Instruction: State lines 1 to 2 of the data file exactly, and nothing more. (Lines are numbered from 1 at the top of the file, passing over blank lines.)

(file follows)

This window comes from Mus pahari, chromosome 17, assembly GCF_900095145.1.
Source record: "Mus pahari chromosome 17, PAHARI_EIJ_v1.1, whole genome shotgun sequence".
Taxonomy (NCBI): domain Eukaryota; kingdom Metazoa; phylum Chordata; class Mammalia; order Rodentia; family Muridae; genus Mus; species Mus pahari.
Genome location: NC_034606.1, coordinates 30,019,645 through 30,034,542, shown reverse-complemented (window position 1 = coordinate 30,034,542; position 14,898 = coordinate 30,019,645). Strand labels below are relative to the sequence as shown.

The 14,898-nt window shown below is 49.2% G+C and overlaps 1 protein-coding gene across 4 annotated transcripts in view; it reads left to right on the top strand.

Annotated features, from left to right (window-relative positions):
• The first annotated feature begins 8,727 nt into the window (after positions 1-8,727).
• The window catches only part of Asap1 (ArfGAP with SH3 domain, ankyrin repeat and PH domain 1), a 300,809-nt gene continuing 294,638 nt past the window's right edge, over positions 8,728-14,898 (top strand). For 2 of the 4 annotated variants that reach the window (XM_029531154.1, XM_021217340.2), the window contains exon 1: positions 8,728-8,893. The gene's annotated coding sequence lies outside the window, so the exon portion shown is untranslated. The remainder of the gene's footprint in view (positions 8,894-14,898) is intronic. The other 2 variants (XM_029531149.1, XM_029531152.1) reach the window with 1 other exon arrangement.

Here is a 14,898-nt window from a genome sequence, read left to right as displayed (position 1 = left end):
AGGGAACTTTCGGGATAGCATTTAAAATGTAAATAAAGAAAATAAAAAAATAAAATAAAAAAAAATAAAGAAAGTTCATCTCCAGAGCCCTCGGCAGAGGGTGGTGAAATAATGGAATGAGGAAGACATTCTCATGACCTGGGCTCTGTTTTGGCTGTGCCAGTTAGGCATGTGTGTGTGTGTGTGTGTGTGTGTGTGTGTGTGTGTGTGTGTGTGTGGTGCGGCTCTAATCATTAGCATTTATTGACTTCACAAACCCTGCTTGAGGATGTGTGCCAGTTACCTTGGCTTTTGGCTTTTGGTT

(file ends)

This window comes from Mus pahari, chromosome 17, assembly GCF_900095145.1.
Source record: "Mus pahari chromosome 17, PAHARI_EIJ_v1.1, whole genome shotgun sequence".